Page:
Ouagadougou (AFP) - Seven children and four women were among 14 civilians killed when a roadside bomb blew up their bus in northwestern Burkina Faso, where attacks by Islamists have increasingly targeted the most vulnerable.
Nineteen more people were hurt, three of them seriously, in Saturday's blast, the communications ministry said.
Education Minister Stanislas Ouaro said the bus was using the Toeni-Tougan road, which was supposed to be closed to traffic because of the risk of attacks in the region near the border with Mali.
Ouaro said the dead were among around 160 passengers aboard three buses carrying 104 students.
The blast in Sourou province was caused by a roadside bomb, a security source told AFP.
The regional governor had warned the central government of the landlocked West African country on Thursday of the risks of attacks on the road, Ouaro said.
He said the drivers of the three buses had ignored "strict instructions" to wait until operations to secure the road were completed.
However, a young survivor of the tragedy said the travellers "didn't know there was any danger."
The youth, who declined to give his name, added: "It was only later that we learned the security forces had asked for time to secure the road and set up an escort."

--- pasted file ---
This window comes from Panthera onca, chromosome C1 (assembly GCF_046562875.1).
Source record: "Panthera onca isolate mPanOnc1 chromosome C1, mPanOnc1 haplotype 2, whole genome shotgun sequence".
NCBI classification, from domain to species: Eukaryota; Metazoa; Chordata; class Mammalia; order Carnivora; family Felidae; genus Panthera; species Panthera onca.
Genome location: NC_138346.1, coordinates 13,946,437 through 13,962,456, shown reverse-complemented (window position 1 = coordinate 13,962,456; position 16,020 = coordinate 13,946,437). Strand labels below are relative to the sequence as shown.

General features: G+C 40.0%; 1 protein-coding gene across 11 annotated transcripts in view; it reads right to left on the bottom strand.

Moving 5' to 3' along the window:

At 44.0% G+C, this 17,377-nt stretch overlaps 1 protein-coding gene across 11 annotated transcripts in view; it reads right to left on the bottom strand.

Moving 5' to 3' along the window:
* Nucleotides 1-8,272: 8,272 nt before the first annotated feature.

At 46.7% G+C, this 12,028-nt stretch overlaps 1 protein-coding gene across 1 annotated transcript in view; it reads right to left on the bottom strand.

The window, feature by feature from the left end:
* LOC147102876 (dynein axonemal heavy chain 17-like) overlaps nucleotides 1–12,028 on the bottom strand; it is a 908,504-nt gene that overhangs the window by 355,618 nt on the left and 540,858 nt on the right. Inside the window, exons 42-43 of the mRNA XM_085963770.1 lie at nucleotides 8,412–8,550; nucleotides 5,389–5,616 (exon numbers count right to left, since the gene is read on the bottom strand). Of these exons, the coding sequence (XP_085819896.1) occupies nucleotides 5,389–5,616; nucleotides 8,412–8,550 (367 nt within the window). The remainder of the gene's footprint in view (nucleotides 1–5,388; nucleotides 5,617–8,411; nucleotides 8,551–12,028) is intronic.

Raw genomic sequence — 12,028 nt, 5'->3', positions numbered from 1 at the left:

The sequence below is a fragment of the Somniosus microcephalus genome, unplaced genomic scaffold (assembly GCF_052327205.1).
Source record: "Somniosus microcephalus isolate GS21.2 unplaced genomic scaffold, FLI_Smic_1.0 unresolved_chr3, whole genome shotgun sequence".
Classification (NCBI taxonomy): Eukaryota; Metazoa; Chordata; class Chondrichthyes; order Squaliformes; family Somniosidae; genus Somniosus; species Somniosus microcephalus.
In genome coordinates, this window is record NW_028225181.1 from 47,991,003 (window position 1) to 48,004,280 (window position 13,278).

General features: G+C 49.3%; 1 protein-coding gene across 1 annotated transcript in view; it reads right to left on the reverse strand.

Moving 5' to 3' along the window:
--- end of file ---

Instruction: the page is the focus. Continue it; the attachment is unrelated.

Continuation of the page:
No group claimed responsibility for planting the bomb, but jihadist violence in Burkina Faso has been blamed on militants linked to both Al-Qaeda and Islamic State groups.
Meanwhile, the army reported an assault against gendarmes at Inata in the north on Friday, saying "a dozen terrorists" had been killed.
- December 24 massacre -
The deaths came after 35 people, most of them women, died in a massacre on December 24 in the northern city of Arbinda and seven Burkinabe troops were killed in a raid on their army base nearby.
The Islamic State in West Africa (ISWAP) said it had attacked the military base but made no mention of the Arbinda massacre.
Burkina Faso, bordering Mali and Niger, has seen frequent jihadist attacks which have left hundreds of people dead since the start of 2015 when Islamist extremist violence began to spread across the Sahel region.
The attacks have increasingly targeted the most vulnerable, said Paul Koalaga, a Burkinabe security expert. "They attacked places of worship, then women and now children. These spectacular acts amplify the fears."
In a televised address on Tuesday, President Roch Marc Christian Kabore insisted that "victory" against "terrorism" was assured.
Burkina Faso, Mali, Mauritania, Niger and Chad have joined forces to fight a jihadist insurgency with help from Western countries in the fragile region lying between the Sahara and the Atlantic.
Increasingly deadly Islamist attacks in Burkina have claimed more than 750 lives since 2015, according to an AFP count, and forced 560,000 people from their homes, UN figures show.